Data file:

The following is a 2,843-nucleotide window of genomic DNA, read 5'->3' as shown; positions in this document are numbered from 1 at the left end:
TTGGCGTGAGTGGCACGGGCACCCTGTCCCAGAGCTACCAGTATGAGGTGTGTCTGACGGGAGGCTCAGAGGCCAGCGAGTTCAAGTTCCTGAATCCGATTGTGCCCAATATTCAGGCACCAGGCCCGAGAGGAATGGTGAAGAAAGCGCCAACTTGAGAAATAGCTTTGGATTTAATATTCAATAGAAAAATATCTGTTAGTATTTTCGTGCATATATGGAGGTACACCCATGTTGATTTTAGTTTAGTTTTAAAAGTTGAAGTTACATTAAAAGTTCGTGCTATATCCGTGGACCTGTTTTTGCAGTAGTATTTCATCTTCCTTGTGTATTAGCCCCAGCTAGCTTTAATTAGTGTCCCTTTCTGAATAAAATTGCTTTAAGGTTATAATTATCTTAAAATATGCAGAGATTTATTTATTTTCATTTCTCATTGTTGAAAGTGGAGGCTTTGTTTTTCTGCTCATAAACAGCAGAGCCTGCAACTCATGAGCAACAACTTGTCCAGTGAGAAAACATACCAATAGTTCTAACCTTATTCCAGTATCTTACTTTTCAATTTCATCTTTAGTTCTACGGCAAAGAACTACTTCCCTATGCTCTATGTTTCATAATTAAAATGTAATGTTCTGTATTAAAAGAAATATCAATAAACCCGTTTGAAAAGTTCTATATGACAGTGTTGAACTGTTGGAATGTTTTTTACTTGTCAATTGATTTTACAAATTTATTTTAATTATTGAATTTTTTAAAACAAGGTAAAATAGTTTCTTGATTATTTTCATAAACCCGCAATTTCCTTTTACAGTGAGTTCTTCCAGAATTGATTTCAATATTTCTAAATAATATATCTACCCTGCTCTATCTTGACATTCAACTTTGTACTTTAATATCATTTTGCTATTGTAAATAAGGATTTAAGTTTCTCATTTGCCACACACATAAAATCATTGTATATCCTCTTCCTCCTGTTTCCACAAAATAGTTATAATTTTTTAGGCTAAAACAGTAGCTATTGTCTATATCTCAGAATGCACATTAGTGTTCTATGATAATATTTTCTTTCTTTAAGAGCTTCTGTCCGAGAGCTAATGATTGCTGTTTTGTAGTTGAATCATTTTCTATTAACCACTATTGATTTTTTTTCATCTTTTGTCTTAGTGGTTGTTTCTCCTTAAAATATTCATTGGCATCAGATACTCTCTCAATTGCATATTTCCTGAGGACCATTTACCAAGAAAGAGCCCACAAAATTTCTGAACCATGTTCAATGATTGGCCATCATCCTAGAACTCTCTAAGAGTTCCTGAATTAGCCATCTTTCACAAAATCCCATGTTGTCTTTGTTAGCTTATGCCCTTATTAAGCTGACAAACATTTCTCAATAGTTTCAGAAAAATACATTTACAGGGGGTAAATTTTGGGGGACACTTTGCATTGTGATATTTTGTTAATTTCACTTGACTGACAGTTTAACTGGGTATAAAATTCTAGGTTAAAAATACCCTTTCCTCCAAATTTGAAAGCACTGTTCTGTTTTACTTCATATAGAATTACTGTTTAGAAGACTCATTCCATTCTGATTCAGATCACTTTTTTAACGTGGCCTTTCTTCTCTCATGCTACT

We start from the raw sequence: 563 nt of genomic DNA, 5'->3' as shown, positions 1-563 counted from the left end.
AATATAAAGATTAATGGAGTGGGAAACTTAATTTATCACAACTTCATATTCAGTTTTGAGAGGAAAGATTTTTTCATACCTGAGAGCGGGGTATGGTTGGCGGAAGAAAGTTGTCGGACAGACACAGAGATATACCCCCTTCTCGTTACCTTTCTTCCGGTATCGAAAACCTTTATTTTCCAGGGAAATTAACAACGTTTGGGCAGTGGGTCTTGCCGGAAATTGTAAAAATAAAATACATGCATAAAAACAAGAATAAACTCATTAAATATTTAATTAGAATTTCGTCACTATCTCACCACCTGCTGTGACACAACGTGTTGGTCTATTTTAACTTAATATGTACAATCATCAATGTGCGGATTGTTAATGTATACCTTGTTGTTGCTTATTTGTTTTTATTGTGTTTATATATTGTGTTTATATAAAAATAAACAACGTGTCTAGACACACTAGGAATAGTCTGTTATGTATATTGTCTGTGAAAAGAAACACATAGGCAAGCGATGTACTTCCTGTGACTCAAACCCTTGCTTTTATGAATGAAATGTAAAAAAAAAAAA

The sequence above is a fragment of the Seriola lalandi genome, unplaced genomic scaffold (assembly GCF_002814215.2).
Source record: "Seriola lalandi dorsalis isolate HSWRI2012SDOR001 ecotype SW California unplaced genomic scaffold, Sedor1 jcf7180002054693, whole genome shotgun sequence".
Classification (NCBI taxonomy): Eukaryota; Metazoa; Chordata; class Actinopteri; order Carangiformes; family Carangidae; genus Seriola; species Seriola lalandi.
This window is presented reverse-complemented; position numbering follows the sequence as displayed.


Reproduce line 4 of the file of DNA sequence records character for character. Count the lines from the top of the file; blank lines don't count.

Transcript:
AATATAAAGATTAATGGAGTGGGAAACTTAATTTATCACAACTTCATATTCAGTTTTGAGAGGAAAGATTTTTTCATACCTGAGAGCGGGGTATGGTTGGCGGAAGAAAGTTGTCGGACAGACACAGAGATATACCCCCTTCTCGTTACCTTTCTTCCGGTATCGAAAACCTTTATTTTCCAGGGAAATTAACAACGTTTGGGCAGTGGGTCTTGCCGGAAATTGTAAAAATAAAATACATGCATAAAAACAAGAATAAACTCATTAAATATTTAATTAGAATTTCGTCACTATCTCACCACCTGCTGTGACACAACGTGTTGGTCTATTTTAACTTAATATGTACAATCATCAATGTGCGGATTGTTAATGTATACCTTGTTGTTGCTTATTTGTTTTTATTGTGTTTATATATTGTGTTTATATAAAAATAAACAACGTGTCTAGACACACTAGGAATAGTCTGTTATGTATATTGTCTGTGAAAAGAAACACATAGGCAAGCGATGTACTTCCTGTGACTCAAACCCTTGCTTTTATGAATGAAATGTAAAAAAAAAAAA